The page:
November 16, 2004
The Palestinian Authority has approached American investigators to trace bank accounts, stocks, bonds and real estate owned by the late Yasser Arafat and his close relatives and aides, Arab News has learned.
Palestinian sources said the firm of financial detectives Scots-Morseby was contacted while the Palestinian leader was fighting for his life at a military hospital west of Paris.
According to sources, the decision was taken after Arafat’s wife Suha and his chief financial adviser Muhammad Rashid refused to produce a full report on secret funds held on behalf of the Palestinian Authority.
Craig Mason, a specialist in tracing slush funds and fighting money laundering, says Arafat’s finances have been built in a deliberately complicated way to make detection and identification difficult.
“For all we know he may have transferred a good part of his fortune to his widow and other family members long before his death,” Mason suggests.
According to the British weekly Observer one reason why Suha did not allow the Palestinian leadership to see her dying husband in his hospital room was her fear that they might persuade Arafat to sign a will giving away all his fortune to the Palestinian Authority.
French sources, however, offer a different version. They claim that Suha wanted to negotiate a package for herself before allowing access to Arafat.
According to several French newspapers, the deal was clinched when Suha got a check for $20 million plus a written accord to pay her $500,000 a year until her daughter Zahwah, now aged nine, reaches the age of 18. Until now, Suha has been receiving a salary of $35,000 a month as Palestine’s first lady plus $250,000 a year for the upkeep of her homes in Paris, south of France and Tunisia. Estimates of Arafat’s fortune vary widely. Some put it at between $3 billion and $6.5 billion, but others cite lower figures such as $250 million.
A European Union audit of Palestinian Authority finances, conducted in the years 2002-2003, shows that Arafat had a secret personal budget of $80 million a year which he could spend as he pleased without leaving any documentary trace. The late leader’s friends say he used the funds to support needy Palestinian families, to reward political and media friends in the Arab world and Europe, and finance secret missions by special emissaries.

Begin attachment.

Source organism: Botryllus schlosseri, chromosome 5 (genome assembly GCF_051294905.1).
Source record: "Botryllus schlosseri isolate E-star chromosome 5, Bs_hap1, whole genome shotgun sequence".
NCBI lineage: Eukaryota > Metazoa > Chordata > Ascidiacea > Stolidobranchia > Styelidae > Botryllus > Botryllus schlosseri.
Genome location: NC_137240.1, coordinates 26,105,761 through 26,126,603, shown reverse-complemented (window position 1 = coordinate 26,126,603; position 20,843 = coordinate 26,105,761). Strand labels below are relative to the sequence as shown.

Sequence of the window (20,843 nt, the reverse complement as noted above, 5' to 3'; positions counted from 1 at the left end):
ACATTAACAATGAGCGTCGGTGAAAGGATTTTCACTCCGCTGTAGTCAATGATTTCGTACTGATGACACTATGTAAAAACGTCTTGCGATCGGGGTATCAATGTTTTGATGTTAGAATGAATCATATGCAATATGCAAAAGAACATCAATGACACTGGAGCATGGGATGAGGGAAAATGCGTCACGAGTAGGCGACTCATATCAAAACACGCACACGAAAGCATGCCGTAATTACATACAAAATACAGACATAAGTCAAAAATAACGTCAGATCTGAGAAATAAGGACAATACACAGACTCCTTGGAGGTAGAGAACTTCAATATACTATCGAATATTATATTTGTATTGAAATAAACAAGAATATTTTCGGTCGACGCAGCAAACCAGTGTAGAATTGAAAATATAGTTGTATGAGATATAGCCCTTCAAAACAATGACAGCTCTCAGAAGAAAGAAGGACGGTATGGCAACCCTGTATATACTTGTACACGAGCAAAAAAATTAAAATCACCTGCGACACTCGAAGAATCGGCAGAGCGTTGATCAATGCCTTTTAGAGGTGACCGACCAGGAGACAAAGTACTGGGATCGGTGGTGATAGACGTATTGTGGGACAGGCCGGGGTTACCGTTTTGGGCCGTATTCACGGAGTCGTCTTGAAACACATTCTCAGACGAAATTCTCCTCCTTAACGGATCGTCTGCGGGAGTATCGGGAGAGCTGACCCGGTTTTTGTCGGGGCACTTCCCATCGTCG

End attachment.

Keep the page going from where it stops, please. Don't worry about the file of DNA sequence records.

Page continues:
It may take years before the extent of Arafat’s business interests is established. He himself acknowledged full ownership of two companies, both headquartered in Tunis. One of the companies is a major shareholder in cellular telephone networks in Algeria and Tunisia.
The other company, originally formed and registered in Kuwait but later transferred to Tunis, specializes in building contracts and real estate. It owns a number of luxury hotels, holiday resorts, and apartment blocs in Lebanon, Tunisia, Algeria, France, Austria and Spain. Arafat is also reported to have a share in a Bulgarian bank that was privatized in 1996.
What the American financial investigators will be focusing on is a string of secret bank accounts that Arafat reportedly set up over the past 36 years to raise and use funds on behalf of the various organizations, notably Al-Fatah, that he created and headed. Those funds are believed to be spread across the globe, especially in tax havens such as Cayman Islands, Luxembourg, and Liechtenstein. Other accounts linked with Arafat have been traced to Austria, Belgium, Switzerland, France, Sweden, Greece and Bulgaria.
A spokesman for the federation of Swiss bankers said last Friday that his organization would cooperate fully with any investigation into secret accounts set up by Arafat. Techniques developed in recent years to fight money laundering by drug cartels and other global criminal organizations allow for a much faster tracing of secret fortunes than before. Switzerland is among 22 countries that have signed a set of agreements to freeze funds suspected to have been siphoned off from public treasury by politicians.
Since he signed the Oslo accords, Arafat has been in control of billions of dollars channeled to the Palestinian Authority. Some funds came from Israel in the form of customs duty collected on behalf of the PA. The European Union, for its part, contributed an average of $800 million a year. The authority has also received an undisclosed amount of donations from a number of Arab countries and charities.
Mason says it took investigators more than 10 years to trace only part of the fortune of Ferdinand Marcos, the late Philippine dictator. Work on tracing the fortune of the late Zaire despot Mobutu Sese-Seko is expected to continue for at least another 10 years.